Latest research on the fundamentals of expected utility maximization
July 3rd, 2020. The January 2020 issue of Mathematical Finance features the paper Convex duality and Orlicz spaces in expected utility maximization coauthored with Sara Biagini (LUISS, Rome). One reviewer called it a quest. It certainly stands as the longest, most openended and nailbiting piece of research I have been involved in. I will try to give a flavour of the intricacies involved.
The utility function, say U, more specifically its left tail, generates a normed space of random variables L^{U} (the Orlicz space from the title). Think of L^{U} as a repository of all hypothetical net trading positions whose smallenough multiple gives finite expected utility, both long and short. L^{U} contains in its centre a heart H^{U}; this is the set of all hypothetical net positions that give finite expected utility after arbitrary scaling.
Utility U has a conjugate function V that generates another Orlicz space L^{V}. Roughly speaking, L^{V} contains all pricing rules such that trading on those rules in a complete market yields finite expected utility. We show that the results are driven by the link between L^{U} and L^{V}. This is hard to see because the link is a real shapeshifter. To begin with, when the probability space is finite, the duality (L^{U},L^{V}) is compatible with norms on L^{U} and L^{V}, regardless of the shape of U. If the probability space is diffuse (has no atoms), then the normcompatibility is dictated purely by the shape of U and occurs if and only if L^{U} = H^{U}, resp. L^{V} = H^{V}. When the probability space is made of countably many atoms and U is the wrong shape, the link may still be normcompatible but only for specific choices of probability weights.
Why is the normcompatibility so important? For one thing, if we maximize expected utility over a convex subset of L^{U} and then maximize over its normclosure, the expected utility cannot increase, which is what one wants and expects. It was a shock to discover that in the incompatible case the utility can actually jump upwards on the (L^{U},L^{V}) closure of a convex set. Such jump must be assumed away, otherwise it generates a duality gap and destroys the theory as we know it. Interestingly, in the seminal work of Kramkov and Schachermayer (1999, 2003), the (L^{U},L^{V})–closedness of the set of terminal wealths follows from the absence of arbitrage via the celebrated Fundamental Theorem of Asset Pricing (FTAP). We will get back to this shortly.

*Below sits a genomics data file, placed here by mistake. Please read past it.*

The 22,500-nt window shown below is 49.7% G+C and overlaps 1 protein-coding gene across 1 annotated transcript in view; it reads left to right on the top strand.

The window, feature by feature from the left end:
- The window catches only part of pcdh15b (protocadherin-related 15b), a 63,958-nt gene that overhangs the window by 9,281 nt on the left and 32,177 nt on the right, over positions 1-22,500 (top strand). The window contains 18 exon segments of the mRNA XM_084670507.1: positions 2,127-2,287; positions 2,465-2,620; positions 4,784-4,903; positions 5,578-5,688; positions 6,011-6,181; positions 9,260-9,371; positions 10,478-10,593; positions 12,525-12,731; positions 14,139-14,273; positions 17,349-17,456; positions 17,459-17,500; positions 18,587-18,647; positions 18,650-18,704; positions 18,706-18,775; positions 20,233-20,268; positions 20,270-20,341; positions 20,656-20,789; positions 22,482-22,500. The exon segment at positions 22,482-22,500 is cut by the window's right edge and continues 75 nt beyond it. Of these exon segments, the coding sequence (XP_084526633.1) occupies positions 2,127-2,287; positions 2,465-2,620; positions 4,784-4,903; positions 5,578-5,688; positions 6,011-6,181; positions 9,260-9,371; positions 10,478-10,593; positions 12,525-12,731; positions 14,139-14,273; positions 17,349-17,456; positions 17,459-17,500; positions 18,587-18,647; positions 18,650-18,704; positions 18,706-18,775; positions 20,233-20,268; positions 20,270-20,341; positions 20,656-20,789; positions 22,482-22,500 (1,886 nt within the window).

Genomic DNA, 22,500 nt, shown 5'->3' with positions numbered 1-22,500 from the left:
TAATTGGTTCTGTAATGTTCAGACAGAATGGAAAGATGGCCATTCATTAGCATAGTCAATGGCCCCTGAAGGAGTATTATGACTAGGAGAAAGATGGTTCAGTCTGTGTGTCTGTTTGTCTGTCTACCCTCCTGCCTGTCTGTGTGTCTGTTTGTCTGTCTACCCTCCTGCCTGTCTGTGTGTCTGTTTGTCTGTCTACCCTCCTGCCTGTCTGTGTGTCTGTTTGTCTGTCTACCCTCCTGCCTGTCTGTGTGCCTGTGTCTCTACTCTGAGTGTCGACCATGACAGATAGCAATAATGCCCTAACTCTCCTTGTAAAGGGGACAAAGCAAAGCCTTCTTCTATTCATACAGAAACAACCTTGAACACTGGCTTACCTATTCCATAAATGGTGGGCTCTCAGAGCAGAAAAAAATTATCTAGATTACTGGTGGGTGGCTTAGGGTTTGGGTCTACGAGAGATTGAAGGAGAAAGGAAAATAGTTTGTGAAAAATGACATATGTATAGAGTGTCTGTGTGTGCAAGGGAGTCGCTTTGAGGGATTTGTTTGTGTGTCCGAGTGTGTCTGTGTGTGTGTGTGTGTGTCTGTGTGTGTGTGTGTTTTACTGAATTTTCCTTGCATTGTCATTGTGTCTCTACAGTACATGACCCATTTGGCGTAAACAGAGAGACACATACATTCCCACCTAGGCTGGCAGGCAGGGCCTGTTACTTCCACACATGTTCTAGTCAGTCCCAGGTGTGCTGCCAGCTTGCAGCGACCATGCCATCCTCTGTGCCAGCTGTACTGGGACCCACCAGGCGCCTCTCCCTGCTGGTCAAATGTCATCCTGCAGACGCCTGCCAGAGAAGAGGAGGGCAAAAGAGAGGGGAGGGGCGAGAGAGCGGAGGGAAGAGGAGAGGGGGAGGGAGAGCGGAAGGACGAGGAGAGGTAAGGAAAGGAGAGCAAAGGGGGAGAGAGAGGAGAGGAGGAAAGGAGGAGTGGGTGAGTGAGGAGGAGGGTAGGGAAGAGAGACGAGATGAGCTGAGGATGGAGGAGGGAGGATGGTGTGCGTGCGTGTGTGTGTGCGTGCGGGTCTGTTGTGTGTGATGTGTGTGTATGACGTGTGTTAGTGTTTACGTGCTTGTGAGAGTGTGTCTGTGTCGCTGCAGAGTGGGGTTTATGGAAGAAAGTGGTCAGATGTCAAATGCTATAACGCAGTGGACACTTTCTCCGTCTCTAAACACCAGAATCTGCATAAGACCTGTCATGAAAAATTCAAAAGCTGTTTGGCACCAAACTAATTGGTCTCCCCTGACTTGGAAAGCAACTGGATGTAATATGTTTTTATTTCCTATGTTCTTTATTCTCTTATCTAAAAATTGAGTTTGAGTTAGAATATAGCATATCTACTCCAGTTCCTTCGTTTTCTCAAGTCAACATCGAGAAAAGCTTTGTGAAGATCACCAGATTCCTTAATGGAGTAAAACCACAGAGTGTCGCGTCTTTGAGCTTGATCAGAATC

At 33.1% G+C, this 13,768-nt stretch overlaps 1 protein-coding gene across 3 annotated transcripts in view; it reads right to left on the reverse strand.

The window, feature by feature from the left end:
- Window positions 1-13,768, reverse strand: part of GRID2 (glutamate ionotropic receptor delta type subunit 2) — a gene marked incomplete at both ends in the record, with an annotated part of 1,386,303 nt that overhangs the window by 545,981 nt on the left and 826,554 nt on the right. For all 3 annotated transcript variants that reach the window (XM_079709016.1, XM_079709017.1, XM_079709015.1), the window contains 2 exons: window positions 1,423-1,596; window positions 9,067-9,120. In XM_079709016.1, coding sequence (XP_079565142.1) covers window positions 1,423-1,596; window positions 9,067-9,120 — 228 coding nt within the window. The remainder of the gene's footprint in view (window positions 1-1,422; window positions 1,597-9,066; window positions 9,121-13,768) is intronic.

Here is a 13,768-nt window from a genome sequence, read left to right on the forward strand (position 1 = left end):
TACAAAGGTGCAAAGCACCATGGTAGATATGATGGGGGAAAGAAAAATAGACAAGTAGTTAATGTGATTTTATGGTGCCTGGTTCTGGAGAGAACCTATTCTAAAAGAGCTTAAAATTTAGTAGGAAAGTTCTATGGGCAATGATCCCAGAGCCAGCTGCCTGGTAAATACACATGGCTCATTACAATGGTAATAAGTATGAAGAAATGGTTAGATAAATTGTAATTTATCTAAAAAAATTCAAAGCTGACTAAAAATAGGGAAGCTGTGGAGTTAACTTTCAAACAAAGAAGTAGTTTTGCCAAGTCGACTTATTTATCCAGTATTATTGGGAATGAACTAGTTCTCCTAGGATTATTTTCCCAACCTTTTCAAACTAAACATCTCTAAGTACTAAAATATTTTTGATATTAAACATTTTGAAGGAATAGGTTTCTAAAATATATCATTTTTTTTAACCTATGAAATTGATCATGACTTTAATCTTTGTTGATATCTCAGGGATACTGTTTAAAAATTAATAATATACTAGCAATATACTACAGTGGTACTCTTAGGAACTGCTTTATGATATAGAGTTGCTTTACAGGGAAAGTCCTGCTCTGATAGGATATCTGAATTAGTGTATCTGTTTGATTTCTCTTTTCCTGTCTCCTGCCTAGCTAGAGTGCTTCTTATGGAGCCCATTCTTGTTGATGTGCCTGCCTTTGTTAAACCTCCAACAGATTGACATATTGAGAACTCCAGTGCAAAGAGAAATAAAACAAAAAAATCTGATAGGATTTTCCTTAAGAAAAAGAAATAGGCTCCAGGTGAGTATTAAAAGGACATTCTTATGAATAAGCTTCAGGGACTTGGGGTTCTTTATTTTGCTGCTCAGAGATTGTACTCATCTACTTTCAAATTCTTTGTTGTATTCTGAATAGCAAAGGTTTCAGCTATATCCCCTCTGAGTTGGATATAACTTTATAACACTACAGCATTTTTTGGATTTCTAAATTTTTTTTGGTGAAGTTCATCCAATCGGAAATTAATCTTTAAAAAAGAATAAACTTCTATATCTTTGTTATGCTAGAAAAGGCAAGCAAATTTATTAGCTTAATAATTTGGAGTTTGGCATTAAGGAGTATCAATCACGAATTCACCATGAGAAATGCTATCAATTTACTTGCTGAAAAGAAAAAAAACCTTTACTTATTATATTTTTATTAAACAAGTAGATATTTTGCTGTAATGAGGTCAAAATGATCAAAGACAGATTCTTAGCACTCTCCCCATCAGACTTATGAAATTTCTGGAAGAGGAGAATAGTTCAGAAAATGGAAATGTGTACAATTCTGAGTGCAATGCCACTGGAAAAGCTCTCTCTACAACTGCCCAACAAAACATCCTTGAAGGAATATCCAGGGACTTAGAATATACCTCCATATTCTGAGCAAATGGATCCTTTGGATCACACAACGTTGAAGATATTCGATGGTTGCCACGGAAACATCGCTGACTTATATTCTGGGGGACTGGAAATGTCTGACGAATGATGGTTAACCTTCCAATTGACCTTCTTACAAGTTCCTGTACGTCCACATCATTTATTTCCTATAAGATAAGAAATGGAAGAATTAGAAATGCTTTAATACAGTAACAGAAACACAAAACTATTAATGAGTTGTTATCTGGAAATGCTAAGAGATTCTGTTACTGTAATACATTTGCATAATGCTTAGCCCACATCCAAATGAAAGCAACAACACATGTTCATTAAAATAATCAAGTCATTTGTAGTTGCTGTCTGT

Our paper explains the mechanism causing the utility increase on the closure. In the incompatible case, there are trading positions in L^{U} that cannot be scaled arbitrarily. Furthermore, it is possible to create a sequence of such trades that converges to zero in the (L^{U},L^{V})–sense but not in the L^{U} norm. When these nuisance trades are added to a fixed genuine trading opportunity, they prevent the latter from being exploited fully because the nuisance trades, being outside of the heart H^{U}, are allowed only in small multiples. However, in the closure the genuine trading opportunity appears unencumbered (because the limit of the nuisance trades is zero). Hence, in the closure the genuine trading opportunity can be traded fully and this causes the jump in expected utility.
Let us now return to the smallmarket (finite number of assets) FTAP. From the construction in the previous paragraph it is very clear that the FTAP link between the absence of arbitrage and the (L^{U},L^{V})–closedness of terminal wealths is an artefact of small financial markets. In a large financial market (even with just one time period) one can easily construct an example that is arbitragefree on the closure and yet displays a duality gap.
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Simplified stochastic calculus
December 7th, 2021. The second paper of the series has just been accepted for publication in the Electronic Journal of Probability.
The paper provides a theoretical underpinning of the ‘calculus of predictable
variations,’ which substantially simplifies and streamlines manipulation of general
stochastic processes. Check out the very helpful tables in the introduction to get a feel for the
new calculus (many thanks to the referees and associate editor for suggesting them). Preprint is available here.
December 18th, 2020. The first paper of the series has just been accepted for publication in the
European Journal of Operational Research . We are very grateful to two anonymous referees for their expert suggestions. In particular, they made us think how to derive the Riccati equations in affine models à la Duffie, Pan, and Singleton (2000). The outcome of that exercise is available